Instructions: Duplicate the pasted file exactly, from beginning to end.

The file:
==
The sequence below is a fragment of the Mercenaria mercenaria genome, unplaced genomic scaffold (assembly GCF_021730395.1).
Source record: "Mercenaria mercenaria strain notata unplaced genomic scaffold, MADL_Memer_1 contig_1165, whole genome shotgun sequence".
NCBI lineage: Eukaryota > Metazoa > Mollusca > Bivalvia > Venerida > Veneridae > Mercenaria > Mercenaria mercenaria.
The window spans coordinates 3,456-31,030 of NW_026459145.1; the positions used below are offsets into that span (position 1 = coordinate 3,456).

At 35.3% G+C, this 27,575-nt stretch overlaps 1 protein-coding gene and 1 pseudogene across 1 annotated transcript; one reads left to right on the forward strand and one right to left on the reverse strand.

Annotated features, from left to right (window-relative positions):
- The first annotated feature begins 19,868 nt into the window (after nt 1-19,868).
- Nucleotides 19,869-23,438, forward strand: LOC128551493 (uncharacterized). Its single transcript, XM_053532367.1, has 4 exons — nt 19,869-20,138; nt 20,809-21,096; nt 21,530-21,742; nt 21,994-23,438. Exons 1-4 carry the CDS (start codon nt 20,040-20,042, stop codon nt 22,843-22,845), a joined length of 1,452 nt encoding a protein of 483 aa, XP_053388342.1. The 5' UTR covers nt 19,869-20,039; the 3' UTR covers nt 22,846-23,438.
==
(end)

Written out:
The sequence below is a fragment of the Mercenaria mercenaria genome, unplaced genomic scaffold (assembly GCF_021730395.1).
Source record: "Mercenaria mercenaria strain notata unplaced genomic scaffold, MADL_Memer_1 contig_1165, whole genome shotgun sequence".
NCBI lineage: Eukaryota > Metazoa > Mollusca > Bivalvia > Venerida > Veneridae > Mercenaria > Mercenaria mercenaria.
The window spans coordinates 3,456-31,030 of NW_026459145.1; the positions used below are offsets into that span (position 1 = coordinate 3,456).

At 35.3% G+C, this 27,575-nt stretch overlaps 1 protein-coding gene and 1 pseudogene across 1 annotated transcript; one reads left to right on the forward strand and one right to left on the reverse strand.

Annotated features, from left to right (window-relative positions):
- The first annotated feature begins 19,868 nt into the window (after nt 1-19,868).
- Nucleotides 19,869-23,438, forward strand: LOC128551493 (uncharacterized). Its single transcript, XM_053532367.1, has 4 exons — nt 19,869-20,138; nt 20,809-21,096; nt 21,530-21,742; nt 21,994-23,438. Exons 1-4 carry the CDS (start codon nt 20,040-20,042, stop codon nt 22,843-22,845), a joined length of 1,452 nt encoding a protein of 483 aa, XP_053388342.1. The 5' UTR covers nt 19,869-20,039; the 3' UTR covers nt 22,846-23,438.